Tuesday, December 23, 2008


Its always interesting to read this blog. I work for a very large, traditional, old fashioned high school in another city that is one of the top public schools in the nation.We have schools organized the old fashioned way- by department. We have numerous electives- too many to mention. We have tracked classes, and both an amazing gifted track and vocational track where students graduate HIGH SCHOOL with an associates in nursing, electrical studies, mechanics- never go to college, and make much more than the starting salary teacher.

Your idea for a high school always sound interesting- progressive, 'new', etc.

Is it the only way?

I received the above comment in response to the last posting.

This is always a big question. Is our philosophical bend the only way? The answer is a resounding, "NO'. But "our way" is a valid way to run an educational institution. In the grand market place of ideas the NYC school system, of which QHST is a part, has so many schools with different philosophies. Schools that track, schools that test test and test again, schools that have vocational training, schools that highlight the arts, sports, or new comers to the city. This is the biggest benefit to working the a large system. I am in no way saying all schools should be one way or another. I imagine smaller systems do not have the luxury to allow for such diversity of teaching philosophies.

Is it the only way?


Is it the only way for QHST?


I hope the anonomous commenter rejoins the conversation.


Anonymous said...

Happy holidays.

Your high school sounds very exciting and creative. I was just responding to a tone where it seems that all traditional high schools are doomed for failure.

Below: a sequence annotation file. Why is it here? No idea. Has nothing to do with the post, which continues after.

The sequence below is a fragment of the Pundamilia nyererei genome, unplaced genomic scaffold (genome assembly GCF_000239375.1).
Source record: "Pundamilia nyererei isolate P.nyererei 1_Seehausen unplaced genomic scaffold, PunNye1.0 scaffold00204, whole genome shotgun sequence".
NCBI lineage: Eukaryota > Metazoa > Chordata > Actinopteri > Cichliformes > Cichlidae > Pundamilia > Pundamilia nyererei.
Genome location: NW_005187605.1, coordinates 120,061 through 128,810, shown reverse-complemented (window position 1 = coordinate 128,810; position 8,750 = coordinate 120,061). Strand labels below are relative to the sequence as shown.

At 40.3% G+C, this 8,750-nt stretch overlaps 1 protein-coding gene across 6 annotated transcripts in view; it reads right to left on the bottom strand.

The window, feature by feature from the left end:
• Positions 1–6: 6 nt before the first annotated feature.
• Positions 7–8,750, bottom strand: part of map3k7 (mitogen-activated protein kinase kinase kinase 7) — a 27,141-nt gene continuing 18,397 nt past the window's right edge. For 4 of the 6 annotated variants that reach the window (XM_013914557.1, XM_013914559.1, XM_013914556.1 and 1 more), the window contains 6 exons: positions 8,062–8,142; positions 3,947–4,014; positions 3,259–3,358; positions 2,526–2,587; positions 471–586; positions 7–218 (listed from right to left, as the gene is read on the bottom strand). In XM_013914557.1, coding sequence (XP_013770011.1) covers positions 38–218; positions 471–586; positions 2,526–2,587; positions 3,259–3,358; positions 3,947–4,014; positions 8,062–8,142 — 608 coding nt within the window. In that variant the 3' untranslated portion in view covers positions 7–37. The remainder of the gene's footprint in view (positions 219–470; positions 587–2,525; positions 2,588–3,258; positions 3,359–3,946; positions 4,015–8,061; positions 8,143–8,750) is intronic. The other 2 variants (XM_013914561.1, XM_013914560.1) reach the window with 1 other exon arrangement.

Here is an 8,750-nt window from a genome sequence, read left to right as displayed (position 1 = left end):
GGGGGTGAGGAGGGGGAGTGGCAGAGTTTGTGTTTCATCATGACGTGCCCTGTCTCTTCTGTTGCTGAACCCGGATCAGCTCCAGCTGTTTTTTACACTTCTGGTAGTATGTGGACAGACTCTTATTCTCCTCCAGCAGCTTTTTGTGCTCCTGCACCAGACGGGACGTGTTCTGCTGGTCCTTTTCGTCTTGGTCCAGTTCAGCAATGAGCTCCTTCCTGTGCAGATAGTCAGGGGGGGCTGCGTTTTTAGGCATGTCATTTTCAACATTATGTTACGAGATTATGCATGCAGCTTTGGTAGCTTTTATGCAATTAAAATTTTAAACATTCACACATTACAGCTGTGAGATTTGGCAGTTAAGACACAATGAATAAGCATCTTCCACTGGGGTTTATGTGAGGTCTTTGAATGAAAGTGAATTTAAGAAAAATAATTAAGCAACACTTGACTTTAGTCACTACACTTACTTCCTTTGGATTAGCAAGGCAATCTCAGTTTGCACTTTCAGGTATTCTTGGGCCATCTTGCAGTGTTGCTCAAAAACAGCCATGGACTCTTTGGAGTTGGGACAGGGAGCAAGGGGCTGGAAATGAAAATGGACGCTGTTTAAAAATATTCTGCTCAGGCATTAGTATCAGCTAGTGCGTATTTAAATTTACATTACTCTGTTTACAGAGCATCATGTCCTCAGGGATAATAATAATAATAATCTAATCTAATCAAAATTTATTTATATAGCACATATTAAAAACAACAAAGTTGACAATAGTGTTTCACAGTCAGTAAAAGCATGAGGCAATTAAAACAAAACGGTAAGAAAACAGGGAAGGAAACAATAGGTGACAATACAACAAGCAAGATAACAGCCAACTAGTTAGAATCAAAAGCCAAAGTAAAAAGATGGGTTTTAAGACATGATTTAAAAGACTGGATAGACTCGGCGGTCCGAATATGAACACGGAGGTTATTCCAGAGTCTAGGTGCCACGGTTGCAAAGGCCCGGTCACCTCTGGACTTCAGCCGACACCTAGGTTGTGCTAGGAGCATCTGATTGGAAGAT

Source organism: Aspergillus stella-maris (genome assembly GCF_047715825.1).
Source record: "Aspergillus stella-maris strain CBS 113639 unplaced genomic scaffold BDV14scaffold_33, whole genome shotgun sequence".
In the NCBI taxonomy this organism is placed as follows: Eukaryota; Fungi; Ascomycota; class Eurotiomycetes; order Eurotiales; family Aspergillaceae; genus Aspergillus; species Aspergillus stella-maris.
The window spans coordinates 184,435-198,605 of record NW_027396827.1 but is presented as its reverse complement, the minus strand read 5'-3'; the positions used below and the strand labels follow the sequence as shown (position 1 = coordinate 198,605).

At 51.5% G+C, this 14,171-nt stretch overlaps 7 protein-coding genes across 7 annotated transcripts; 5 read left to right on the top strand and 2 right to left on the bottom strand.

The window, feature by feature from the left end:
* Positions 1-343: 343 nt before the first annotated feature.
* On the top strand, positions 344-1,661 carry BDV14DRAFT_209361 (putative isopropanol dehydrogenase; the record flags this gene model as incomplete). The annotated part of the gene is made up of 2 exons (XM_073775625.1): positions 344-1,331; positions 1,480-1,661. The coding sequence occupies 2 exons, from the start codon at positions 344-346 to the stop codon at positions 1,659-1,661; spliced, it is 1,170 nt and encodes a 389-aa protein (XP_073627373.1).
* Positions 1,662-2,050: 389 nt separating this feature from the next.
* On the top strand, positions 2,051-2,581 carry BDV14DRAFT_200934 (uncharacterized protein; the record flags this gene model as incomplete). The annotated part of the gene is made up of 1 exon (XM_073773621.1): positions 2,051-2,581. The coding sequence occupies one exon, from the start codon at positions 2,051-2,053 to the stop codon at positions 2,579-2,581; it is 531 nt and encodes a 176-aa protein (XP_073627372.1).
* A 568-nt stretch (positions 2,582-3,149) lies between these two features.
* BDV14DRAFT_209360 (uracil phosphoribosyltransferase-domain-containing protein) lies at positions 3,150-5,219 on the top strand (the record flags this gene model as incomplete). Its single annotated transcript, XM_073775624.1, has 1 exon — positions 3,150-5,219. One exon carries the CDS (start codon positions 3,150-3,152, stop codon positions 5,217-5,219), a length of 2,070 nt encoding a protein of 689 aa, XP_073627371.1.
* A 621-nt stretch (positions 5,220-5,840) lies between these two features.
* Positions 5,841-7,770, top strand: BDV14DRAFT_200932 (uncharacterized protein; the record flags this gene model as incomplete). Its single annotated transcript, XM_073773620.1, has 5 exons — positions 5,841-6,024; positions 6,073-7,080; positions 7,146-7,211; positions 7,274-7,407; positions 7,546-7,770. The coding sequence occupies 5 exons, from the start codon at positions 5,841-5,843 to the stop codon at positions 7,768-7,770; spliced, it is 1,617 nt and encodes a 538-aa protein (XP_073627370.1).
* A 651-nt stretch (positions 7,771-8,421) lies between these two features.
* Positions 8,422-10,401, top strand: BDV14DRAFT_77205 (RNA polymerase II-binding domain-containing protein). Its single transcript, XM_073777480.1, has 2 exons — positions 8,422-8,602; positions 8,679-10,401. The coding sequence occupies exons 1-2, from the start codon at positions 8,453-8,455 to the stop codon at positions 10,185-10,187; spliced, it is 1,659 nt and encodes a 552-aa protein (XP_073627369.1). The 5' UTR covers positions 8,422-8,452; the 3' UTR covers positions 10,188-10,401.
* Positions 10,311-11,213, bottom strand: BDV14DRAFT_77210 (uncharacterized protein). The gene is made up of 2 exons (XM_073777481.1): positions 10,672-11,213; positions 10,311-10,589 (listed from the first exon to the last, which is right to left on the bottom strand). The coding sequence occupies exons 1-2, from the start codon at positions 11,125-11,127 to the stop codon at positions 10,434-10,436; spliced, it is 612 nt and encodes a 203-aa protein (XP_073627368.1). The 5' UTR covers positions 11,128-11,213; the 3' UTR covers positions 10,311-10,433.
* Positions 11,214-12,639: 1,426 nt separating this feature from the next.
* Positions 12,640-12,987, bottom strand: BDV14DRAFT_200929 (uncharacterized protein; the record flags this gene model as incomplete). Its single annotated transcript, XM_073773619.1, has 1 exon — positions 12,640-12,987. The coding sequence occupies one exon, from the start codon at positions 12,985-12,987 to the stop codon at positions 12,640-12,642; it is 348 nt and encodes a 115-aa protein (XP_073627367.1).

My school in Texas is very functional, and it sounds like your high school has many successes.

It is wonderful that we have much variety in our educational systems

Anonymous said...


Anonymous said...

I wish NYC could offer vocational taining as well. Our "creators" are under the impression that all students are meant to go to college which is not only unrealistic but unfair to some of our students.

Options are good, choices are good, life is filled with many of them! You can't have all of one idea, some traditional settings work for some students, some can succeed with a more progressive plan.

I guess my point is, at year six our school needs to be transparent about the philosophies that are working and the ones that are not. Like a unit/project, a good teacher adapts to his/her students needs. An educational philosophy needs to do the same. Sometimes our lessons are great on paper but bomb in the class! You can have a traditonal setting, but be progressive in the actual teaching.

For example, you can have a traditional schedule with electives etc. but still have inquiry based learning and group seating versus "chalk and talk" with individual seating.

I also would like to ask the Texas teacher, why they go with the traditional setting. It seems to me that a progressive style of teaching goes hand in hand with small class sizes, here (NYC) we have a whopping 34 per class, is it the same there?

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